Now read this: How Saudi Ara­bia is aim­ing to end il­lit­er­acy by 2024

The Miracle - - Youth -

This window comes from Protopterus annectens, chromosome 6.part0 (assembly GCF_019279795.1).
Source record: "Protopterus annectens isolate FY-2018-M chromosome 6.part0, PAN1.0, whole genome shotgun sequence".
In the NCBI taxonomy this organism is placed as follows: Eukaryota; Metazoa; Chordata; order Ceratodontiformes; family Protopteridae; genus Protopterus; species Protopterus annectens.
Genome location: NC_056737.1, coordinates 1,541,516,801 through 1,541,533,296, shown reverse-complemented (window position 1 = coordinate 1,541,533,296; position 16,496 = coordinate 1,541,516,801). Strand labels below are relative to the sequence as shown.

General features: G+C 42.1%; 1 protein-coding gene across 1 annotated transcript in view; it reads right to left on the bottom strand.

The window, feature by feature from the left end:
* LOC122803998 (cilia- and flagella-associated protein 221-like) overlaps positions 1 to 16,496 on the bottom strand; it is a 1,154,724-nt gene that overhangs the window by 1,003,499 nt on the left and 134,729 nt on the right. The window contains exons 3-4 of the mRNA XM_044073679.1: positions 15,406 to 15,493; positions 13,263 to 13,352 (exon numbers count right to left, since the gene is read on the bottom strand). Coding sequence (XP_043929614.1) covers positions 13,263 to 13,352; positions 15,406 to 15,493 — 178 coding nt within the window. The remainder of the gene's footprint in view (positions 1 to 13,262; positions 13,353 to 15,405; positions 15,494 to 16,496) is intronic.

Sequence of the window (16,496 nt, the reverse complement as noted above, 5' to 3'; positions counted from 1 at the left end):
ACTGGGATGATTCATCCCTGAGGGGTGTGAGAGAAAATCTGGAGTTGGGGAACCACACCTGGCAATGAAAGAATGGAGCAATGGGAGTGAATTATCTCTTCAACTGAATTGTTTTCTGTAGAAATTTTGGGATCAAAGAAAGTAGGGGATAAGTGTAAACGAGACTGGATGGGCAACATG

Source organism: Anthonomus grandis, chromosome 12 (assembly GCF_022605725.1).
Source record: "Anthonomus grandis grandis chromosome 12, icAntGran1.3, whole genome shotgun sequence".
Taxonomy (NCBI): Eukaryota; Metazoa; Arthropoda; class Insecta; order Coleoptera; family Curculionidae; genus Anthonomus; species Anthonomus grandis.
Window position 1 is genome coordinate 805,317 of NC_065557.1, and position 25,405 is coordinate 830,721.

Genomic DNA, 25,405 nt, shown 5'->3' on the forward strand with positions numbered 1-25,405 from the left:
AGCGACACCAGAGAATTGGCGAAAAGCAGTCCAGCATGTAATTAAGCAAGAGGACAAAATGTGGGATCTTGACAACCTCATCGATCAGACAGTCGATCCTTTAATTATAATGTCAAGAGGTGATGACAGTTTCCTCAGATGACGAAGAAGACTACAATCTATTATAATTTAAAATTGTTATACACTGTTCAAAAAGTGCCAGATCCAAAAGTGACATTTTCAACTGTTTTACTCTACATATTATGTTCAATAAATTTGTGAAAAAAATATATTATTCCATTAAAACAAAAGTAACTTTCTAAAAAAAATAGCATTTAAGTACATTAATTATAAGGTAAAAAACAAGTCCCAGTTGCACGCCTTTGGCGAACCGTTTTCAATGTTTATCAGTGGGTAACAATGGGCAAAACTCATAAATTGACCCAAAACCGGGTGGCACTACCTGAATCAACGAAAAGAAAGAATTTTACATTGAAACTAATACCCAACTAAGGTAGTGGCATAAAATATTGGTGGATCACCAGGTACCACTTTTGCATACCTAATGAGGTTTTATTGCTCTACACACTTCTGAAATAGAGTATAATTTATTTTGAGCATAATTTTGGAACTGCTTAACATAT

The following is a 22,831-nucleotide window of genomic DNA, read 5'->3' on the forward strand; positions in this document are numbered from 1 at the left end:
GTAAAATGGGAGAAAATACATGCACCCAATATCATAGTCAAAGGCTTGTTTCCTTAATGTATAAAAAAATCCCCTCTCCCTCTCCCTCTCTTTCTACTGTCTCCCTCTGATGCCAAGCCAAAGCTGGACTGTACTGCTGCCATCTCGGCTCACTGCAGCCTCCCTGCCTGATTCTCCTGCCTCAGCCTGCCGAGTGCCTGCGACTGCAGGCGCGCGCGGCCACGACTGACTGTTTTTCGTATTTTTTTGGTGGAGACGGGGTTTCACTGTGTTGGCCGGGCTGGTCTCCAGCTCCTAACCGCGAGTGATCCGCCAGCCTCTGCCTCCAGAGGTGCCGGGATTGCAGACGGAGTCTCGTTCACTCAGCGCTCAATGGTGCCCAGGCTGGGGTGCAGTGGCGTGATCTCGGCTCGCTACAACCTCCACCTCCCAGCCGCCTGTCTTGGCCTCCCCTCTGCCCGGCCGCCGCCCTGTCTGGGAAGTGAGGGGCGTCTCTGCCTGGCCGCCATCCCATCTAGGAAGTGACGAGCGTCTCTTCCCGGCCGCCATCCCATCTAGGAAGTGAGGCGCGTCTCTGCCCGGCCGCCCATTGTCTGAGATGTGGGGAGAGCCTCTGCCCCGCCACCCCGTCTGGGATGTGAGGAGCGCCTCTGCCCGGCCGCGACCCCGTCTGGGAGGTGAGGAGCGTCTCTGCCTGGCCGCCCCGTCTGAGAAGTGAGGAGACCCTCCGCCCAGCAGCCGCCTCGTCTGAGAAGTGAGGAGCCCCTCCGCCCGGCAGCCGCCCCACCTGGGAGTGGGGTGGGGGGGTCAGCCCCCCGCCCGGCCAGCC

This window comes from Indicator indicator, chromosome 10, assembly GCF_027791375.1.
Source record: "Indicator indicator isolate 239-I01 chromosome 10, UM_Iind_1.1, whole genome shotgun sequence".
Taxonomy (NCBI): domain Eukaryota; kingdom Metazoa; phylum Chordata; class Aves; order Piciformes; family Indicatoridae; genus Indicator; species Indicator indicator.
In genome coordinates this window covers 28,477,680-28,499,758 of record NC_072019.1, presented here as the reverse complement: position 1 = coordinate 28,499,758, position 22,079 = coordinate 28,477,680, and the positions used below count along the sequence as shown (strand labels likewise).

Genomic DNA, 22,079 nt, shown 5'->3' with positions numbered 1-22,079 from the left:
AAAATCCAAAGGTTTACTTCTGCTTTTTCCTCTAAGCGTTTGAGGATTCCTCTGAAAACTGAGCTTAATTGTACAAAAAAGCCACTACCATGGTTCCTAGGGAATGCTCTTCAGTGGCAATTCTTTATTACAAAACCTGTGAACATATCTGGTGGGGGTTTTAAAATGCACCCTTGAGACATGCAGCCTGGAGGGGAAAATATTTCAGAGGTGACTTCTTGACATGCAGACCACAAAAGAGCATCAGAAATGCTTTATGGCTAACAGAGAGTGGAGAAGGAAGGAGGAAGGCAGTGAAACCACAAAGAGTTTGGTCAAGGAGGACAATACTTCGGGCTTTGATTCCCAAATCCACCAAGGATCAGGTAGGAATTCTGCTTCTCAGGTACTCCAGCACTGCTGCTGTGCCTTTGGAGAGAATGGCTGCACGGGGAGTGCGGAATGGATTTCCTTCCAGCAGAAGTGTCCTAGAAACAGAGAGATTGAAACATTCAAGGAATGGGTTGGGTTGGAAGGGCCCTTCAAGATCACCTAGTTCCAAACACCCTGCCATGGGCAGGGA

DUBAI: Saudi Ara­bia’s goal to erad­i­cate il­lit­er­acy has been ap­plauded by in­ter­na­tional ex­perts and ed­u­ca­tional bod­ies, who say the King­dom is a role model for coun­tries in the Arab world, where more than a quar­ter of women, men and chil­dren are un­able to read or write. Ear­lier this year, Saudi Ara­bia pledged to raise its lit­er­acy rate from 94.4 per­cent to 100 per­cent by 2024, and ex­perts say the King­dom can now play a ma­jor part in help­ing to erad­i­cate il­lit­er­acy in the wider re­gion. Ac­cord­ing to the Project Lit­er­acy al­liance, a coali­tion of char­i­ties and busi­nesses, il­lit­er­acy is a ma­jor bar­rier to world­wide eco­nomic devel­op­ment, cost­ing at least $1 tril­lion (SR3.75 tril­lion) per year. It says that to­day about 750 mil­lion adults world­wide are un­able to read or write. “If the King­dom is able to make the in­vest­ment to erad­i­cate il­lit­er­acy in their coun­try, it will be a great ex­am­ple to other coun­tries in the Arab world, and worth shar­ing best prac­tices and the model they used for their suc­cess,” Ale­sha An­der­son, se­nior pro­gram of­fi­cer for Pro-Lit­er­acy, an­other ad­vo­cacy group, told Arab News. An­der­son hailed the King­dom’s ef­forts to boost lit­er­acy rates, es­pe­cially the coun­try’s projects to tackle adult il­lit­er­acy. Ac­cord­ing to Saudi Ara­bia’s Min­istry of Ed­u­ca­tion (MOE), the cur­rent lit­er­acy rate was achieved by boost­ing en­rol­ment in thou­sands of schools, vo­ca­tional col­leges and uni­ver­si­ties, with the aim of achiev­ing 100 per­cent lit­er­acy by 2024. Among its many ini­tia­tives, the MOE has rolled out adult ed­u­ca­tion cen­ters across the King­dom, in­tro­duced life­long learn­ing ini­tia­tives, neigh­bor­hood learn­ing pro­grams, ed­u­ca­tional and lit­er­acy cam­paigns in re­mote ar­eas of the coun­try and im­ple­mented fi­nan­cially based re­ward pro­grams to work to­ward an il­lit­er­acy-free so­ci­ety. The gov­ern­ment has also granted $51 bil­lion to the ed­u­ca­tion sec­tor in 2018 as part of Vi­sion 2030, its am­bi­tious pro­gram to re­duce eco­nomic de­pen­dency on oil sales. Since launch­ing the Adult Ed­u­ca­tion and Lit­er­acy Sys­tem in 1972, and the Gen­eral Sec­re­tariat for Adult Ed­u­ca­tion and Lit­er­acy in 1977, the coun­try has seen il­lit­er­acy rates fall from 60 per­cent in 1972 to 5.6 per­cent in 2018. “Hav­ing a 100 per­cent lit­er­acy rate is am­bi­tious, but when a gov­ern­ment makes a com­mit­ment to ad­dress adult lit­er­acy is­sues in their coun­try, we are ex­cited as adults can often be left out of the na­tional ed­u­ca­tion agenda and fund­ing for adult ed­u­ca­tion is often non-ex­is­tent or very low,” said An­der­son. “Yet re­search sug­gests that in­vest­ing in youth and adults (par­tic­u­larly moth­ers) can di­rectly im­pact and im­prove rates for chil­dren’s lit­er­acy as well. “Lim­ited fund­ing and vis­i­bil­ity are given to the is­sue of adult lit­er­acy on a global scale, and the pro­posed cam­paign the King­dom of Saudi Ara­bia is plan­ning has the po­ten­tial to im­pact 27 coun­tries in the Arab world by pro­mot­ing and shar­ing the re­sults of their pro­gram.” An­der­son said Saudi Ara­bia and the neigh­bor­ing UAE, which also has sev­eral ini­tia­tives un­der­way to im­prove lit­er­acy rates, could use their po­lit­i­cal and geo­graphic in­flu­ence to lead the way in the adult lit­er­acy dis­course across the re­gion. “They can do this both in terms of pro­vid­ing fund­ing to lower-in­come coun­tries, and by start­ing a con­ver­sa­tion and ad­vo­cat­ing for the im­por­tance of lit­er­acy, es­pe­cially for women and girls.” An­der­son said Mid­dle Eastern coun­tries that have strong economies and are ad­vanced in their devel­op­ment tended to have higher lit­er­acy rates. How­ever, there was still a sig­nif­i­cant need for lit­er­acy, es­pe­cially in the adult pop­u­la­tion, for many coun­tries in the re­gion. “The dis­par­ity in lit­er­acy rates is es­pe­cially ev­i­dent in look­ing at the vari­ance be­tween lit­er­acy rates for men and women. In places like Afghanistan, Egypt, Mo­rocco, Ye­men and Su­dan, women’s il­lit­er­acy rates, in par­tic­u­lar, tend to be high. For ex­am­ple, the lit­er­acy rate, for adult fe­males (ages 15 and above) in Egypt was re­ported at 68.06 per­cent in 2015, ac­cord­ing to the World Bank. In Afghanistan, more than three times as many men as women are lit­er­ate. Some 47 per­cent of Afghan men and a mere 15 per­cent of women can read and write, ac­cord­ing to the UN Chil­dren’s Fund (UNICEF).” Ac­cord­ing to Project Lit­er­acy, two-thirds of the world­wide il­lit­er­ate pop­u­la­tion are women. Fur­ther­more, 123 mil­lion 15- to 24-yearolds in the world to­day can­not read or write. “Fe­male lit­er­acy is ab­so­lutely im­por­tant and should be a pri­or­ity in the Arab re­gion. Ac­cess to ed­u­ca­tion for women is still ex­tremely lim­ited, es­pe­cially in coun­tries that re­strict women’s role in so­ci­ety,” An­der­son said. “Re­search shows that ed­u­cat­ing a mother re­sults in her chil­dren and com­mu­nity also be­ing ed­u­cated be­cause she will pass it on. De­spite cul­tural re­stric­tions for women, there are ways to in­clude women in the ed­u­ca­tion process. For ex­am­ple, we have a part­ner pro­gram in Afghanistan that has ed­u­cated women by only reg­is­ter­ing men in a class if they agree to bring their wife or sis­ter. In this way, women are al­lowed to learn along­side men and not ex­cluded from the lit­er­acy class.” Tra­di­tion­ally, An­der­son said, bar­ri­ers to suc­cess in na­tional or large-scale lit­er­acy cam­paigns in­clude lack of teacher train­ing, cur­ricu­lum and sup­port for learn­ers af­ter achiev­ing a cer­tain level of lit­er­acy. De­spite the so­cial ben­e­fits, tack­ling il­lit­er­acy has huge eco­nomic ad­van­tages. Each year, il­lit­er­acy costs a de­vel­oped na­tion 2 per­cent of its GDP, an emerg­ing econ­omy 1.2 per­cent of its GDP and a de­vel­op­ing coun­try 0.5 per­cent of its GDP, she said. The UN de­fines il­lit­er­acy as “the in­abil­ity to read and write a sim­ple mes­sage in any lan­guage.” While Saudi Ara­bia and the UAE are set­ting bench­marks to tackle il­lit­er­acy, other coun­tries across the Mid­dle East paint a more dire pic­ture, with Afghanistan top­ping the high­est il­lit­er­acy rates (72 per­cent of the pop­u­la­tion over the age of 15), fol­lowed by Pak­istan (50 per­cent), Mau­ri­ta­nia (49 per­cent), Mo­rocco (48 per­cent) and Ye­men (46 per­cent), ac­cord­ing to the Global Cam­paign for Ed­u­ca­tion. An­drew Kay, CEO and founder of the World Lit­er­acy Foun­da­tion, said al­most 20 per­cent of the global pop­u­la­tion was il­lit­er­ate, while in the Arab re­gion, 27.1 per­cent of peo­ple were un­able to read or write. “This means that even these ba­sic ed­u­ca­tional stan­dards are un­met,” said Kay. “De­spite sig­nif­i­cant progress since the 1980s, the black cloud of il­lit­er­acy is still weigh­ing heav­ily on some Arab coun­tries that are go­ing through a crit­i­cal phase and fac­ing tremen­dous po­lit­i­cal, so­cial and eco­nomic chal­lenges. “Saudi Ara­bia’s lit­er­acy rates are much bet­ter than other coun­tries in the re­gion, although there are still dis­ad­van­taged peo­ple that strug­gle to read. In­creased fund­ing and a holis­tic gov­ern­ment ap­proach is a step in the right di­rec­tion, but we need to en­sure the spe­cial­ist lit­er­acy sup­port goes to the peo­ple where there is the great­est need. “Often mi­nori­ties, mi­grants and dis­ad­van­taged peo­ple have low-level lit­er­acy skills. There­fore, pro­vid­ing gen­der equal­ity and fair­ness to all peo­ple in our lit­er­acy sup­port and in­ter­ven­tion is fun­da­men­tal.” Kay said oil-rich coun­tries such as Saudi Ara­bia could help its Arab neigh­bors through “lead­ing by ex­am­ple,” and pro­vid­ing lit­er­acy grants,